BRRRR – Global Warming Could Cause Polar Vortex to Blast the U.S. With Cold Air

This year’s weak polar vortex Graphic: NOAA

Above the North Pole, a polar vortex — a swirling flurry of cold air — could cause weeks of frigid weather in the Eastern United States, Northern Europe, and East Asia according to forecasters. The polar vortex is acting strangely, doing a “shimmying” motion that will make the rest of the winter much colder and snowier.  Europe is already feeling the cold – Madrid is 6.9 degrees colder than usual.  As a result, snow blanketed Spain over the weekend, dumping nearly two feet of snow on Madrid — the most snow in the last 50 years there.

Why this Matters:  While many associate global warming with hotter weather, climate change can also cause harsher, more snowy winters.  The snowy weather caused by this polar vortex may be the result of increasing temperatures in the Arctic. The Arctic is warming up more quickly than any region in the world, and the ice-cover there is shrinking. In September and December of last year, the Arctic sea-ice cover was depleted to its second-lowest and third-lowest minimum on record for Septembers and Decembers respectively.

What happened to the polar vortex this year?

The polar vortex is an area of low pressure above the Arctic, filled with frigid, circulating air. Though the polar vortex usually stays put up north, in the winter, the jet stream of air that keeps the polar vortex in place can dwindle, which pushes the cold air south. Less Arctic sea-ice allows more moisture from the sea to evaporate and travel inland over Siberia. As this moisture becomes snow, it reflects heat back into space and makes Siberia even colder. This reflected heat can damage a thermal band in the troposphere over Eurasia, setting the polar vortex loose, which can then give the eastern U.S, Northern Europe, and East Asia colder winters.  A big factor in disrupting the polar vortex is sudden stratospheric warming (SSW) events, which happen when large atmospheric waves reach into the stratosphere and interfere with the polar vortex. This can push it off-course, slow it down, or make it heat up as much as 90 degrees within a few days.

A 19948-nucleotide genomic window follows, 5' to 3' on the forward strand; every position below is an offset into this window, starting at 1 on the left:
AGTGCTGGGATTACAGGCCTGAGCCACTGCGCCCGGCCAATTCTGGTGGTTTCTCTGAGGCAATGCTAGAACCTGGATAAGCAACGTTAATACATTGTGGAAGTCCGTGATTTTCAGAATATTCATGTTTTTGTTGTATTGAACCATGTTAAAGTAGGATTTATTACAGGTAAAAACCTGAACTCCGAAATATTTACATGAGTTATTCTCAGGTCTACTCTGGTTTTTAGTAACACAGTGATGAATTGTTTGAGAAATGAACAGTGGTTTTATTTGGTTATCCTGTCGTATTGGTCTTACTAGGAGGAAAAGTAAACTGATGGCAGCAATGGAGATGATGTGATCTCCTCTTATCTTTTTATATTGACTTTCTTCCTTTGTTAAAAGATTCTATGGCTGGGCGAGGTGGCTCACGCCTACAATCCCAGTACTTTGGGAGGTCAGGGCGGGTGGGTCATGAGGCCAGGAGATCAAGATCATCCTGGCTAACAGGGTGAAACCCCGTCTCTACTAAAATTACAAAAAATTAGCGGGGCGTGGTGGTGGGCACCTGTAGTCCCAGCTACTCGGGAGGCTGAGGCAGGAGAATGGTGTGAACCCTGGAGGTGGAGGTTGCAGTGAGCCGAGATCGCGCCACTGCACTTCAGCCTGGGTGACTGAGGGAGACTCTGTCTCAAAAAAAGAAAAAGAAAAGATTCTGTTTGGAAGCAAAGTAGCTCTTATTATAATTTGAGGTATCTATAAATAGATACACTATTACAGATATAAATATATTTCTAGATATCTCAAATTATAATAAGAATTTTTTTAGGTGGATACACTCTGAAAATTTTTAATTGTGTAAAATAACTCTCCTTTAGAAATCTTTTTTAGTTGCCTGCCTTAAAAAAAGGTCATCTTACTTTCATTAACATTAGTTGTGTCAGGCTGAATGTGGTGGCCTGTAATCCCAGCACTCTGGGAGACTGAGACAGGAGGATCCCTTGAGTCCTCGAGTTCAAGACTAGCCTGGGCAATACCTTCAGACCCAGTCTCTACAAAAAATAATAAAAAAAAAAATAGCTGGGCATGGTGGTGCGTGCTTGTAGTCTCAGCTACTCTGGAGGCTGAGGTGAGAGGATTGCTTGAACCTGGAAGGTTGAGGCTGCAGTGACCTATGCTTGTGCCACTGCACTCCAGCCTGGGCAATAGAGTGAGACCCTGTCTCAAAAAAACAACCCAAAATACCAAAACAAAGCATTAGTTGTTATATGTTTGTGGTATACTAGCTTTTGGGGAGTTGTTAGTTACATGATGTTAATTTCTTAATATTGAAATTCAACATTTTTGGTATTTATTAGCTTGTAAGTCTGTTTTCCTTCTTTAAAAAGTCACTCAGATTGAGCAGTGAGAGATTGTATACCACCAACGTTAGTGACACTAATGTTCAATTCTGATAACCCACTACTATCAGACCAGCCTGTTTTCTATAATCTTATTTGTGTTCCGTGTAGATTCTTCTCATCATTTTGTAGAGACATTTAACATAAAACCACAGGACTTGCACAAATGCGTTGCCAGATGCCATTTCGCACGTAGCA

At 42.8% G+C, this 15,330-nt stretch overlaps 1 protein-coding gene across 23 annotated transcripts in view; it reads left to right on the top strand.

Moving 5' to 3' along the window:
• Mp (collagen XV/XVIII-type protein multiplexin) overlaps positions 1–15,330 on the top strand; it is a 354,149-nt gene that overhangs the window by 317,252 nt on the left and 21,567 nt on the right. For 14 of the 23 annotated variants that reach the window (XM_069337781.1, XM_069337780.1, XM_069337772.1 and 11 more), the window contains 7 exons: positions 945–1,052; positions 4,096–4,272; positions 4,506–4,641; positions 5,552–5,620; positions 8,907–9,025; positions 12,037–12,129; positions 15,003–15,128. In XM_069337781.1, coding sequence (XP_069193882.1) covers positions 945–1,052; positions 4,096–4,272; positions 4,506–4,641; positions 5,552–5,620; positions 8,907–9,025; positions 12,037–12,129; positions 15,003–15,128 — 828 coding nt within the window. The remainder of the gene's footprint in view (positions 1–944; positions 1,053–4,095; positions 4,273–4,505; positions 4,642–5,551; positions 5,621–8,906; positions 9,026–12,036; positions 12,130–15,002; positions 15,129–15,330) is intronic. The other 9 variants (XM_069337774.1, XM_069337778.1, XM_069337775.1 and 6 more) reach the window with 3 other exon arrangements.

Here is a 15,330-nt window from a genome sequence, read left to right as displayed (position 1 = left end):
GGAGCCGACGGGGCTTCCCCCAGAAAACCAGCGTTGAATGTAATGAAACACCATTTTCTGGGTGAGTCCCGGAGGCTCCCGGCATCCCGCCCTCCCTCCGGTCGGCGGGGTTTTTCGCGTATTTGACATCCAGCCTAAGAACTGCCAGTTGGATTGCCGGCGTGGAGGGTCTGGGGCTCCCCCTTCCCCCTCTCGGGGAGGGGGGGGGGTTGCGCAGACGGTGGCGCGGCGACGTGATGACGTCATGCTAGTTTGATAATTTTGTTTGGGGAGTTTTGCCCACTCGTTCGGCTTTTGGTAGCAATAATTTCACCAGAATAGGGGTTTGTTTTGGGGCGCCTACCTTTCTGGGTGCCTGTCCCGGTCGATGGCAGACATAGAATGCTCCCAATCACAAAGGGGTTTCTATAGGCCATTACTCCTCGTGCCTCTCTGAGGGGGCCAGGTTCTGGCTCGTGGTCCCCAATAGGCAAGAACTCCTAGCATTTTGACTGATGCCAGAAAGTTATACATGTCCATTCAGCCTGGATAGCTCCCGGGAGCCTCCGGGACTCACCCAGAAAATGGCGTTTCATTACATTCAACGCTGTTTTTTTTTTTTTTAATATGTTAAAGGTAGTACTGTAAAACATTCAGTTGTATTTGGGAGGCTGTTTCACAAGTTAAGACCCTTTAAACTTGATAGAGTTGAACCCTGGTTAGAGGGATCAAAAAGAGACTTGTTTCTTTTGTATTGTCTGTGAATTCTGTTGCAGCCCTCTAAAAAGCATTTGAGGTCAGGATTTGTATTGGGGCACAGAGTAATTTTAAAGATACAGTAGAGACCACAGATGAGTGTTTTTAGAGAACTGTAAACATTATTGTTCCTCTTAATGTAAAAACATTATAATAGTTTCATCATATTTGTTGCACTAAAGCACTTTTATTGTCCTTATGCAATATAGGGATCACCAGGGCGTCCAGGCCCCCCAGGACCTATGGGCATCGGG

Right now, we’re in a big SSW, due in part to the weather conditions that result from melting ice in the Arctic. A high-pressure system over the North Atlantic and northern Europe/Asia and a low-pressure system over the North Pacific disrupted the stratosphere, the home of the polar vortex.  On January 5, we saw some disturbances in the polar vortex’s usual course — the vortex’s counter-clockwise winds reversed direction, the vortex began to split, and the vortex strayed from the North Pole toward Europe and the North Atlantic.  It’s unclear whether this means snowstorms or an influx of cold air, but these conditions could persist for 4-6 weeks, leaving the Northeast in a particularly long winter.

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